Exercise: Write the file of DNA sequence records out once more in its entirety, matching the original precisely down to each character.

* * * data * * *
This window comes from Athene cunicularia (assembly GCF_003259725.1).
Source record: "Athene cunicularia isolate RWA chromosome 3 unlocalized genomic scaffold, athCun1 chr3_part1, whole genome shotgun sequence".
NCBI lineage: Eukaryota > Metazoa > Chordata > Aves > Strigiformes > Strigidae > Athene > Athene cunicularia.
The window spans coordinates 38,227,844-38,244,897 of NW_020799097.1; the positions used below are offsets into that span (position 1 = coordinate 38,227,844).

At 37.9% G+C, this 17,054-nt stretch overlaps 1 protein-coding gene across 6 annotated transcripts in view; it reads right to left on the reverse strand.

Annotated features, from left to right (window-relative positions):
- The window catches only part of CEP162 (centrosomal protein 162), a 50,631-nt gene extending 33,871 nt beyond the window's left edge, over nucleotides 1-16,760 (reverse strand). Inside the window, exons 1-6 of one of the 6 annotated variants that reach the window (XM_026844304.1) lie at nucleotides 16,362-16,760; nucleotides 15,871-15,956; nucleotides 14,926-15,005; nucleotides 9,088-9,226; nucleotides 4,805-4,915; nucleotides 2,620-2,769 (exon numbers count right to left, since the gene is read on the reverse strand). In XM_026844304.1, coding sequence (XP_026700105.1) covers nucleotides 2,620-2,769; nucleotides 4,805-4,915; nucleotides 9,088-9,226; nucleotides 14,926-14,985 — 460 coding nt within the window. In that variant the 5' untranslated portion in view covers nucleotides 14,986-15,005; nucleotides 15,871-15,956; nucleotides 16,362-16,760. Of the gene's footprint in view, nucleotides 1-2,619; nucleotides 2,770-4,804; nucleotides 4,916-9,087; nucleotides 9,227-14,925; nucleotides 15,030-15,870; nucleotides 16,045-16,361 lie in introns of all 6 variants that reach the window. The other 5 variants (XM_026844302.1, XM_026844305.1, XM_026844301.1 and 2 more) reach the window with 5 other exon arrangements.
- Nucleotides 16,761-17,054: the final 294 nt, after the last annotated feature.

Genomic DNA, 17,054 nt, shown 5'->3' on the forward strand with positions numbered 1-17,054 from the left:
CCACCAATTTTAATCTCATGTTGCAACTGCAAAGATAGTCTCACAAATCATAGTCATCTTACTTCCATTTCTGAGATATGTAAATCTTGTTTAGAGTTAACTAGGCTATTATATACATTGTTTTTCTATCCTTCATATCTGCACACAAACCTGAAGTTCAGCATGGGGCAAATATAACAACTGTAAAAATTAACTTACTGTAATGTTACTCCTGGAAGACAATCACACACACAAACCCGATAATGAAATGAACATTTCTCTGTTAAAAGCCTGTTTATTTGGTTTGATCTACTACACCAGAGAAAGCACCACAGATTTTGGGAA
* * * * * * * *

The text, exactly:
This window comes from Athene cunicularia (assembly GCF_003259725.1).
Source record: "Athene cunicularia isolate RWA chromosome 3 unlocalized genomic scaffold, athCun1 chr3_part1, whole genome shotgun sequence".
NCBI lineage: Eukaryota > Metazoa > Chordata > Aves > Strigiformes > Strigidae > Athene > Athene cunicularia.
The window spans coordinates 38,227,844-38,244,897 of NW_020799097.1; the positions used below are offsets into that span (position 1 = coordinate 38,227,844).

At 37.9% G+C, this 17,054-nt stretch overlaps 1 protein-coding gene across 6 annotated transcripts in view; it reads right to left on the reverse strand.

Annotated features, from left to right (window-relative positions):
- The window catches only part of CEP162 (centrosomal protein 162), a 50,631-nt gene extending 33,871 nt beyond the window's left edge, over nucleotides 1-16,760 (reverse strand). Inside the window, exons 1-6 of one of the 6 annotated variants that reach the window (XM_026844304.1) lie at nucleotides 16,362-16,760; nucleotides 15,871-15,956; nucleotides 14,926-15,005; nucleotides 9,088-9,226; nucleotides 4,805-4,915; nucleotides 2,620-2,769 (exon numbers count right to left, since the gene is read on the reverse strand). In XM_026844304.1, coding sequence (XP_026700105.1) covers nucleotides 2,620-2,769; nucleotides 4,805-4,915; nucleotides 9,088-9,226; nucleotides 14,926-14,985 — 460 coding nt within the window. In that variant the 5' untranslated portion in view covers nucleotides 14,986-15,005; nucleotides 15,871-15,956; nucleotides 16,362-16,760. Of the gene's footprint in view, nucleotides 1-2,619; nucleotides 2,770-4,804; nucleotides 4,916-9,087; nucleotides 9,227-14,925; nucleotides 15,030-15,870; nucleotides 16,045-16,361 lie in introns of all 6 variants that reach the window. The other 5 variants (XM_026844302.1, XM_026844305.1, XM_026844301.1 and 2 more) reach the window with 5 other exon arrangements.
- Nucleotides 16,761-17,054: the final 294 nt, after the last annotated feature.

Genomic DNA, 17,054 nt, shown 5'->3' on the forward strand with positions numbered 1-17,054 from the left:
CCACCAATTTTAATCTCATGTTGCAACTGCAAAGATAGTCTCACAAATCATAGTCATCTTACTTCCATTTCTGAGATATGTAAATCTTGTTTAGAGTTAACTAGGCTATTATATACATTGTTTTTCTATCCTTCATATCTGCACACAAACCTGAAGTTCAGCATGGGGCAAATATAACAACTGTAAAAATTAACTTACTGTAATGTTACTCCTGGAAGACAATCACACACACAAACCCGATAATGAAATGAACATTTCTCTGTTAAAAGCCTGTTTATTTGGTTTGATCTACTACACCAGAGAAAGCACCACAGATTTTGGGAA